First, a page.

My friend Hugh invited me to his latest blog post, taking us back to 1988 with his diary excerpts and myself taking him another 8 years back to 1980 and one of my all time favourite songs… and a small book plug while I’m there
This is a rather thoughtful and entertaining travel diary with the common thread of football in the stories. The author, a fellow Welsh man, is a clear fanatic of the sport (soccer) and finds a football player, a football conversation or a game (either as viewer or player) almost everywhere in the world.
From North Korea to Brazil and Europe you’ll find him in a wide range of situations, from scary to funny, and you’ll read amazing reflections on sport, his family and the countries he has visited. From border patrol in Azerbijan, rigid tour guides in North Korea and encounters in Palestine – there is a lot non-football topics covered.
I listened to the author at a literature festival in Wales and was impressed with his ideas and views and had to get the book.
Time passed very fast while reading this book. I feel I learned about the countries and cultures visited and I hugely enjoyed the humorous parts, too. Beautiful writing and a narrative voice you’ll love following.
Tim Hartley thinks his next best experience is around the corner, so he just keeps on travelling. He was a journalist with the BBC and a civil servant. He has also worked as a consultant in Europe, Central Asia and Africa. Hartley has an unhealthy interest in post-communist regimes and football. He has written about his obsession for the BBC’s From our Own Correspondent programme and for a number of newspapers and magazines. Hartley lives in Cardiff with his son Chester, who shares his interests, and his wife Helen, who humours the both. His mother-in-law in Port Talbot once said to him, “How many trips of a lifetime can you have, boy?”
My favourite surprise when going through my wordpress reader: a review of one of my books. Thank you so much Robbie for the five stars. So glad you enjoyed this book, which is very close to my heart.
What Amazon says
It’s World War II and Ludwika Gierz, a young Polish woman, is forced to leave her family and go to Nazi Germany to work for an SS officer. There, she must walk a tightrope, learning to live as a second-class citizen in a world where one wrong word could spell disaster and every day could be her last. Based on real events, this is a story of hope amid despair, of love amid loss . . . ultimately, it’s one woman’s story of survival.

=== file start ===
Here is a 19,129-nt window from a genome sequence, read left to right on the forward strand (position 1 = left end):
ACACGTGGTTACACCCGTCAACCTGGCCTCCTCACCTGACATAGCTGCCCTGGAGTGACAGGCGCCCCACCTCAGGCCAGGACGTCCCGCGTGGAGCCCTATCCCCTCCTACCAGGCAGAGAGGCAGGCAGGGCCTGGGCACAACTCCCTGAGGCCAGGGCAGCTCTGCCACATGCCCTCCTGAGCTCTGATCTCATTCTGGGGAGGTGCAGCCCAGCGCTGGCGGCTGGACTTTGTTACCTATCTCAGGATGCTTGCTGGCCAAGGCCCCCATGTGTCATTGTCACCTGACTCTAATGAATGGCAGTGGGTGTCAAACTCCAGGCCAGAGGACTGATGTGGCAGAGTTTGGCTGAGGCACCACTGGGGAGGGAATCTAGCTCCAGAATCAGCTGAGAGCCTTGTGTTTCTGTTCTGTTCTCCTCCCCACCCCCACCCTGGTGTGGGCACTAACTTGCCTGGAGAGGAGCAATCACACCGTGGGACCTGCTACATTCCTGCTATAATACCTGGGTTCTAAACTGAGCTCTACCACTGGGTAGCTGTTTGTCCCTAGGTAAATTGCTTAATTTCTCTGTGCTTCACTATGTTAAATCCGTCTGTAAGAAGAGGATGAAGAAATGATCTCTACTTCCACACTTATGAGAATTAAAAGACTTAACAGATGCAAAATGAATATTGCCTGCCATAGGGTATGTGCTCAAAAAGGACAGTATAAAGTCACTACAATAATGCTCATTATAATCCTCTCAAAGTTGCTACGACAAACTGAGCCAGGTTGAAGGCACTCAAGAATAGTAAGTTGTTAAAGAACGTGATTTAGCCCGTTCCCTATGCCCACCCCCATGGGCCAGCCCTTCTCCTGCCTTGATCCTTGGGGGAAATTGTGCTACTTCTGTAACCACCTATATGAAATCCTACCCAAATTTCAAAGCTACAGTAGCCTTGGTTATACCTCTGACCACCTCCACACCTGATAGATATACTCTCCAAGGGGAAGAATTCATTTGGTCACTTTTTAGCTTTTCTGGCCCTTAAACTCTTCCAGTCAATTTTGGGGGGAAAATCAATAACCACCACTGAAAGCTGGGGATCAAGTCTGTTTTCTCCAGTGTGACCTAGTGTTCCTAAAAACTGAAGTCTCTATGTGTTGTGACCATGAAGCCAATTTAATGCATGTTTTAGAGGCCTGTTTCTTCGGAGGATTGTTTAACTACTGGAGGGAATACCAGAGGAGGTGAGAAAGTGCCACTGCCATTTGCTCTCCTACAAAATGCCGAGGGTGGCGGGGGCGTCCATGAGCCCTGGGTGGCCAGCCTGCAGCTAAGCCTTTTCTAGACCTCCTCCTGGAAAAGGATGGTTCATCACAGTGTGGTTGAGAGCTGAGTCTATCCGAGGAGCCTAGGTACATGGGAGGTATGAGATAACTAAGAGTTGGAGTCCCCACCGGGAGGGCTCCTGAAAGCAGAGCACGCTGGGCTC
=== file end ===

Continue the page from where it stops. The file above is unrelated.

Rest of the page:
“This is the best kind of fiction—it’s based on the real life. Ludwika’s story highlights the magnitude of human suffering caused by WWII, transcending multiple generations and many nations.
WWII left no one unscarred, and Ludwika’s life illustrates this tragic fact. But she also reminds us how bright the human spirit can shine when darkness falls in that unrelenting way it…
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A Discovering Diamonds review of A Second Chance by Dodie Hamilton
AMAZON UK £3.59
AMAZON US $5.02
AMAZON CA $4.81
Family drama / mystery
‘When Adelia, beautiful GI Bride, crosses an Ocean to be with a USAF pilot she takes with her a dark secret. Locked in her head is the identity of the father of her daughter, a US Major. When she reaches America, her fiancé, Bobby, isn’t there to meet her. He sent another man, the local undertaker, Gabriel Templar, in his place. Home in Virginia is not as promised. It’s a dirty place. It has a gated tower where a man hides from the light. It is crammed with secrets of its own. Adelia cannot remember her first love. Like the man in the tower, the memory of his face, how he used to look, is locked away. Amnesia holds the key to many doors. Adelia and her little daughter, Sophie, live in constant danger. Until one door is unlocked, and Lazarus returns from the dead, a lonely man with the name of an Archangel is all that stands between Adelia and fear.’
A Second Chance is a good story: A British war bride coming to live with an American soldier in 1942, despite hardly knowing him. She has her own secrets, an illegitimate child and on her arrival she finds a few surprises and mysteries, an absent husband and a hostile mother-in-law. The plot and the intrigue around the mystery kept me going throughout.
I felt that the overall presentation of the era and the characters was authentic and gives a great impression of war-time Virginia.
This is an enjoyable and compelling read that got me invested in the characters and, although being only one isolated such story, it gave me some fascinating insights into the psychology and reality of war brides.
© Christoph Fischer
I wrote the following Guest Spot: A Thank You to Richard Zimler in
Last week I had the great pleasure of meeting the man himself and walk away from Lisbon with signed copies of his work.